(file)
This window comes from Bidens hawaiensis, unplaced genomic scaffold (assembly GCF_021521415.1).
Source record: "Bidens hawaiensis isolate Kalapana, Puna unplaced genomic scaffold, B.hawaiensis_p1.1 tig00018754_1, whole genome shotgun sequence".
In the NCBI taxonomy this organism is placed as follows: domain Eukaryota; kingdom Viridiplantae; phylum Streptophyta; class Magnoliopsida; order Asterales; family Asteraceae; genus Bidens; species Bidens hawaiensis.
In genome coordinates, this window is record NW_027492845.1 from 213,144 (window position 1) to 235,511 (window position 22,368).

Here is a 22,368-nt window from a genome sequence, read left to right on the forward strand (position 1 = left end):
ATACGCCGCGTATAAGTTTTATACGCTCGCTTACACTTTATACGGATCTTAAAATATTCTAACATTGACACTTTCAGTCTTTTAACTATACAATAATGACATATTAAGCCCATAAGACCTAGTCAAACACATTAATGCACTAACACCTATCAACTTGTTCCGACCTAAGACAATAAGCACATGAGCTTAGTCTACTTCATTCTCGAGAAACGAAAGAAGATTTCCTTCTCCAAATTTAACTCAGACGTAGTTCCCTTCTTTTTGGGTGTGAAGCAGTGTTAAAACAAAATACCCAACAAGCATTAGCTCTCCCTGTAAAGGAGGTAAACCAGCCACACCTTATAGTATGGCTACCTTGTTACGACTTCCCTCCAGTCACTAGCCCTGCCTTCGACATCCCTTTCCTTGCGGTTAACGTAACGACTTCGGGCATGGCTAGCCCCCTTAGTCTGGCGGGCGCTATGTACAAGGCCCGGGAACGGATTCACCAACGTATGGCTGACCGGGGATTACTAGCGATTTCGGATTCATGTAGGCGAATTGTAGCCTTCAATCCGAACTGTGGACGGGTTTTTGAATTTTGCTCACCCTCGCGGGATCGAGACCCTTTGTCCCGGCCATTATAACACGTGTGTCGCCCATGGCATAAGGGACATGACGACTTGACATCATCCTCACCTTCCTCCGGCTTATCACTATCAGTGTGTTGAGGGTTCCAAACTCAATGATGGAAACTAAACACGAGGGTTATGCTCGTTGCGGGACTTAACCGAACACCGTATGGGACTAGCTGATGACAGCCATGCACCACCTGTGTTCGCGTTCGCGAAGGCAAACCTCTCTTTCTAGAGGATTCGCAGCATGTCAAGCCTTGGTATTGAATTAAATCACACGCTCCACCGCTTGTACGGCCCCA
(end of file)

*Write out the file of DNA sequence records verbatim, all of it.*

This window comes from Bidens hawaiensis, unplaced genomic scaffold (assembly GCF_021521415.1).
Source record: "Bidens hawaiensis isolate Kalapana, Puna unplaced genomic scaffold, B.hawaiensis_p1.1 tig00018754_1, whole genome shotgun sequence".
In the NCBI taxonomy this organism is placed as follows: domain Eukaryota; kingdom Viridiplantae; phylum Streptophyta; class Magnoliopsida; order Asterales; family Asteraceae; genus Bidens; species Bidens hawaiensis.
In genome coordinates, this window is record NW_027492845.1 from 213,144 (window position 1) to 235,511 (window position 22,368).

Here is a 22,368-nt window from a genome sequence, read left to right on the forward strand (position 1 = left end):
ATACGCCGCGTATAAGTTTTATACGCTCGCTTACACTTTATACGGATCTTAAAATATTCTAACATTGACACTTTCAGTCTTTTAACTATACAATAATGACATATTAAGCCCATAAGACCTAGTCAAACACATTAATGCACTAACACCTATCAACTTGTTCCGACCTAAGACAATAAGCACATGAGCTTAGTCTACTTCATTCTCGAGAAACGAAAGAAGATTTCCTTCTCCAAATTTAACTCAGACGTAGTTCCCTTCTTTTTGGGTGTGAAGCAGTGTTAAAACAAAATACCCAACAAGCATTAGCTCTCCCTGTAAAGGAGGTAAACCAGCCACACCTTATAGTATGGCTACCTTGTTACGACTTCCCTCCAGTCACTAGCCCTGCCTTCGACATCCCTTTCCTTGCGGTTAACGTAACGACTTCGGGCATGGCTAGCCCCCTTAGTCTGGCGGGCGCTATGTACAAGGCCCGGGAACGGATTCACCAACGTATGGCTGACCGGGGATTACTAGCGATTTCGGATTCATGTAGGCGAATTGTAGCCTTCAATCCGAACTGTGGACGGGTTTTTGAATTTTGCTCACCCTCGCGGGATCGAGACCCTTTGTCCCGGCCATTATAACACGTGTGTCGCCCATGGCATAAGGGACATGACGACTTGACATCATCCTCACCTTCCTCCGGCTTATCACTATCAGTGTGTTGAGGGTTCCAAACTCAATGATGGAAACTAAACACGAGGGTTATGCTCGTTGCGGGACTTAACCGAACACCGTATGGGACTAGCTGATGACAGCCATGCACCACCTGTGTTCGCGTTCGCGAAGGCAAACCTCTCTTTCTAGAGGATTCGCAGCATGTCAAGCCTTGGTATTGAATTAAATCACACGCTCCACCGCTTGTACGGCCCCA